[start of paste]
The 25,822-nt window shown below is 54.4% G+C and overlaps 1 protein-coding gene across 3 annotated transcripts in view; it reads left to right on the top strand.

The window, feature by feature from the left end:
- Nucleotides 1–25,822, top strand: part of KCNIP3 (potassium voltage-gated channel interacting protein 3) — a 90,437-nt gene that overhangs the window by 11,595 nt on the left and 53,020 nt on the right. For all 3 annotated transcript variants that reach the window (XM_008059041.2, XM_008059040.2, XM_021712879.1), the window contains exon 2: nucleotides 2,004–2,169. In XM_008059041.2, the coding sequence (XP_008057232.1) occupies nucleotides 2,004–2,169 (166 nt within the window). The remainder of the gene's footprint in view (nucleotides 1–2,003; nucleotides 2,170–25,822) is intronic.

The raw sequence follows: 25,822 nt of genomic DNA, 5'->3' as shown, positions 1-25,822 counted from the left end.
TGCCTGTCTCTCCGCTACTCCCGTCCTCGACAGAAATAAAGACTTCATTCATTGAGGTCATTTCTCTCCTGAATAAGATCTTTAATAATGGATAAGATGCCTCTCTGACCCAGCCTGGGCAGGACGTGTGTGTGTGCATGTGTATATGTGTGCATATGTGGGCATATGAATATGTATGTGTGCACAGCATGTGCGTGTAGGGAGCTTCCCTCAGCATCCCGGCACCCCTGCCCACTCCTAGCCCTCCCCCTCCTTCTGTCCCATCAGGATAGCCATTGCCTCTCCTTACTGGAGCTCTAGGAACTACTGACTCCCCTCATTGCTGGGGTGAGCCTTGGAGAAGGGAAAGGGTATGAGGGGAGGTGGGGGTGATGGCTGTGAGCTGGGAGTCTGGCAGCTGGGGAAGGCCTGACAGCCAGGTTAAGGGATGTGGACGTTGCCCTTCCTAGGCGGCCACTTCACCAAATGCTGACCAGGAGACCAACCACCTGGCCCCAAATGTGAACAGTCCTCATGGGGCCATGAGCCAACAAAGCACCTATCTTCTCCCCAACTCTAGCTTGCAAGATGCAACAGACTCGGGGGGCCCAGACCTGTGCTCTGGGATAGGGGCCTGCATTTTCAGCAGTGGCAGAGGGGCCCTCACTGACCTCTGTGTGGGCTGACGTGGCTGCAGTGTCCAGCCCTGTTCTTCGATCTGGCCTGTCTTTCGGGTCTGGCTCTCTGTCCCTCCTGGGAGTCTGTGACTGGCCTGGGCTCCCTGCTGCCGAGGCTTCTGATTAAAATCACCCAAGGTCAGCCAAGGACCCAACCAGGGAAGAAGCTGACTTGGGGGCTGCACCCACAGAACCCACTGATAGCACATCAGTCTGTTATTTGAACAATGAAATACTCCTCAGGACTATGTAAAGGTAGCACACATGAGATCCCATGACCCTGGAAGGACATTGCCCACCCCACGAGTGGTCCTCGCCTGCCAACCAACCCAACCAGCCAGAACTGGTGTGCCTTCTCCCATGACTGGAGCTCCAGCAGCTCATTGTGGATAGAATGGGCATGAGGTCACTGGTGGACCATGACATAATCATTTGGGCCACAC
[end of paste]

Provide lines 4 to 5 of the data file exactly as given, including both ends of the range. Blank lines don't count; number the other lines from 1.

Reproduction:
The raw sequence follows: 25,822 nt of genomic DNA, 5'->3' as shown, positions 1-25,822 counted from the left end.
TGCCTGTCTCTCCGCTACTCCCGTCCTCGACAGAAATAAAGACTTCATTCATTGAGGTCATTTCTCTCCTGAATAAGATCTTTAATAATGGATAAGATGCCTCTCTGACCCAGCCTGGGCAGGACGTGTGTGTGTGCATGTGTATATGTGTGCATATGTGGGCATATGAATATGTATGTGTGCACAGCATGTGCGTGTAGGGAGCTTCCCTCAGCATCCCGGCACCCCTGCCCACTCCTAGCCCTCCCCCTCCTTCTGTCCCATCAGGATAGCCATTGCCTCTCCTTACTGGAGCTCTAGGAACTACTGACTCCCCTCATTGCTGGGGTGAGCCTTGGAGAAGGGAAAGGGTATGAGGGGAGGTGGGGGTGATGGCTGTGAGCTGGGAGTCTGGCAGCTGGGGAAGGCCTGACAGCCAGGTTAAGGGATGTGGACGTTGCCCTTCCTAGGCGGCCACTTCACCAAATGCTGACCAGGAGACCAACCACCTGGCCCCAAATGTGAACAGTCCTCATGGGGCCATGAGCCAACAAAGCACCTATCTTCTCCCCAACTCTAGCTTGCAAGATGCAACAGACTCGGGGGGCCCAGACCTGTGCTCTGGGATAGGGGCCTGCATTTTCAGCAGTGGCAGAGGGGCCCTCACTGACCTCTGTGTGGGCTGACGTGGCTGCAGTGTCCAGCCCTGTTCTTCGATCTGGCCTGTCTTTCGGGTCTGGCTCTCTGTCCCTCCTGGGAGTCTGTGACTGGCCTGGGCTCCCTGCTGCCGAGGCTTCTGATTAAAATCACCCAAGGTCAGCCAAGGACCCAACCAGGGAAGAAGCTGACTTGGGGGCTGCACCCACAGAACCCACTGATAGCACATCAGTCTGTTATTTGAACAATGAAATACTCCTCAGGACTATGTAAAGGTAGCACACATGAGATCCCATGACCCTGGAAGGACATTGCCCACCCCACGAGTGGTCCTCGCCTGCCAACCAACCCAACCAGCCAGAACTGGTGTGCCTTCTCCCATGACTGGAGCTCCAGCAGCTCATTGTGGATAGAATGGGCATGAGGTCACTGGTGGACCATGACATAATCATTTGGGCCACAC